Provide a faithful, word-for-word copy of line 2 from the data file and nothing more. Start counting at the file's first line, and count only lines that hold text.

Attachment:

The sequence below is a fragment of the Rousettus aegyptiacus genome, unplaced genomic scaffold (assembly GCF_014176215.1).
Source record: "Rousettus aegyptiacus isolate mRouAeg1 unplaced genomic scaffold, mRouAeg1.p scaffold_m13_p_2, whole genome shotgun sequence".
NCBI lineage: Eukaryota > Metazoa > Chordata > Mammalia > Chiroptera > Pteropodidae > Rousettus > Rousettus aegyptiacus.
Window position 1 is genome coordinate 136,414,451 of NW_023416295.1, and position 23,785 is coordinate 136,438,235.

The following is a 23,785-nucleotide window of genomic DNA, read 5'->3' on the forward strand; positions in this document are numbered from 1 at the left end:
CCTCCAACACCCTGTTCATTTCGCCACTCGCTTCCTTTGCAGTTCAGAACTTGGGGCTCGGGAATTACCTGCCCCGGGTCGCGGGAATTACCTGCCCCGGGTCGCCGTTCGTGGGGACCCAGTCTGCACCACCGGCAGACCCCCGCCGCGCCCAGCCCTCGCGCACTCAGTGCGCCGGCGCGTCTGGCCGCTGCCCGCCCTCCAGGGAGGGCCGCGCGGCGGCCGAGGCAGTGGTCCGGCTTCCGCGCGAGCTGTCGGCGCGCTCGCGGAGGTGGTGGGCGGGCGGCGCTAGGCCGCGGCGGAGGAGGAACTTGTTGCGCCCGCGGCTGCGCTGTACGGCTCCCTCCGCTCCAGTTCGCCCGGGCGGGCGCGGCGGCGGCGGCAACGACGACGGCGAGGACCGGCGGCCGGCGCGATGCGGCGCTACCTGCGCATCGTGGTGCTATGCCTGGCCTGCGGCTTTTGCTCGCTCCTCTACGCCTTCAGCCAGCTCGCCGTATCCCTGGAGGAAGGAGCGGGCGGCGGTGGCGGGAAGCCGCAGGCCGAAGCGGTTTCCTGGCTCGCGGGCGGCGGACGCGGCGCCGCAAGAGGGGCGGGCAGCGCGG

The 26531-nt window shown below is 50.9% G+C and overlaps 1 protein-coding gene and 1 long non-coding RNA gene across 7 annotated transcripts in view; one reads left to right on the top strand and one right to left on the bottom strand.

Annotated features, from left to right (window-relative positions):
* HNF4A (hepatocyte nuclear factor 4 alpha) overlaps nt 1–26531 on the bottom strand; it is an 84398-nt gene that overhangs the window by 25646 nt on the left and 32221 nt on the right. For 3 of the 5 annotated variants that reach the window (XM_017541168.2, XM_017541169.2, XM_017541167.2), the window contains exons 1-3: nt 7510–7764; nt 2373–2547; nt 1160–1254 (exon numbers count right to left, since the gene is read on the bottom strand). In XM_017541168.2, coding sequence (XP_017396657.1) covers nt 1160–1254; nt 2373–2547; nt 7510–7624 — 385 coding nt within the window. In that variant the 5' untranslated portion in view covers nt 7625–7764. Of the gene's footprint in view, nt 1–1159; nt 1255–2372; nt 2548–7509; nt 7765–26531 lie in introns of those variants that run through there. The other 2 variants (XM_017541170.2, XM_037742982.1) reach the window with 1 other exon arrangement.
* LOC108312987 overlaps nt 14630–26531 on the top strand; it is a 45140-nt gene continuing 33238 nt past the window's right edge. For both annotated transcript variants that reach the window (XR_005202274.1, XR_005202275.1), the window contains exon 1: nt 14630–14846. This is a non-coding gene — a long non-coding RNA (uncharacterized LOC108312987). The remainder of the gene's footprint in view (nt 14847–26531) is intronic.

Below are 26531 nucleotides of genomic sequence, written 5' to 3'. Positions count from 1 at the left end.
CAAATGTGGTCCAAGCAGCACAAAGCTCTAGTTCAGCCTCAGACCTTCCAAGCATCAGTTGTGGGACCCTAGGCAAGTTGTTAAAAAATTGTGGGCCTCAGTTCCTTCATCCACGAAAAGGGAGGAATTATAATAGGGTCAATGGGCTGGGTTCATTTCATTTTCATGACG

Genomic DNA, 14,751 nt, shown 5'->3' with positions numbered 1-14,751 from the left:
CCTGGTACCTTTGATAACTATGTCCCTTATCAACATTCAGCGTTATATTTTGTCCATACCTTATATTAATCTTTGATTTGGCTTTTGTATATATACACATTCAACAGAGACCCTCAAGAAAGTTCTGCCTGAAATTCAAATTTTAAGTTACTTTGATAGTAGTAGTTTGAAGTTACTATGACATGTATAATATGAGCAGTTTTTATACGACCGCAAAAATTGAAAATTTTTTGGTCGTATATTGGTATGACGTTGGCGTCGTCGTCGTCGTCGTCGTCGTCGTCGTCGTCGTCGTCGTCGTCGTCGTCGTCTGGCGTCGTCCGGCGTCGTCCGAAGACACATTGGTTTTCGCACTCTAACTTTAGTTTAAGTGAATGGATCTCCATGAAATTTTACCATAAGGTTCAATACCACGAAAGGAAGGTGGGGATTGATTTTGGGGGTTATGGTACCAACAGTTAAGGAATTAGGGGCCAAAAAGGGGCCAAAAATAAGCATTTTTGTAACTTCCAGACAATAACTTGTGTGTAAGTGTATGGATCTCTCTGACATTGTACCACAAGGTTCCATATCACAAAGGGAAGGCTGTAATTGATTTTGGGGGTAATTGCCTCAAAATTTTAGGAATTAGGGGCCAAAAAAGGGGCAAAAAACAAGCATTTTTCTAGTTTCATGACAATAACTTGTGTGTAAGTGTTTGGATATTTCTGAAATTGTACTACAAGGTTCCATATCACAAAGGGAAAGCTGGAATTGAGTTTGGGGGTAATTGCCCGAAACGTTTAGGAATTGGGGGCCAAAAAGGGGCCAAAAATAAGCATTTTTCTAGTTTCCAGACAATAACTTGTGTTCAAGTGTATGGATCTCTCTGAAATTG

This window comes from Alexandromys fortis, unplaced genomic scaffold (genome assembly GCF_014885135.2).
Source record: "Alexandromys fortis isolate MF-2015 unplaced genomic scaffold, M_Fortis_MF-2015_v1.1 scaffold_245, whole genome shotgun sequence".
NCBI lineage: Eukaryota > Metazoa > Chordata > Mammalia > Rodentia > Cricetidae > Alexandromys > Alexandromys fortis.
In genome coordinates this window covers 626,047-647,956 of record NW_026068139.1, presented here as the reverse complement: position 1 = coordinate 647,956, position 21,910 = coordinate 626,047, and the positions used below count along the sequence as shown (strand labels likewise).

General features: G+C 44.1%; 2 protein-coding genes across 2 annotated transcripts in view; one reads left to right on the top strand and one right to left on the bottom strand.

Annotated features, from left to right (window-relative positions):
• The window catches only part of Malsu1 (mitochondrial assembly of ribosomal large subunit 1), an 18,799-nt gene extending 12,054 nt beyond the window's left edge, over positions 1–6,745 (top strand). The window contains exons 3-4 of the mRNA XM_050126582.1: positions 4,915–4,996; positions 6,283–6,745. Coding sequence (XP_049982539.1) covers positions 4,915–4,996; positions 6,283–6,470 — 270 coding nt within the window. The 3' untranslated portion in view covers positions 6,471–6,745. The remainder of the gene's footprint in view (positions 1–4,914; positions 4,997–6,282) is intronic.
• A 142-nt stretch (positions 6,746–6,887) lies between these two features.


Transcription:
Source record: "Rousettus aegyptiacus isolate mRouAeg1 unplaced genomic scaffold, mRouAeg1.p scaffold_m13_p_2, whole genome shotgun sequence".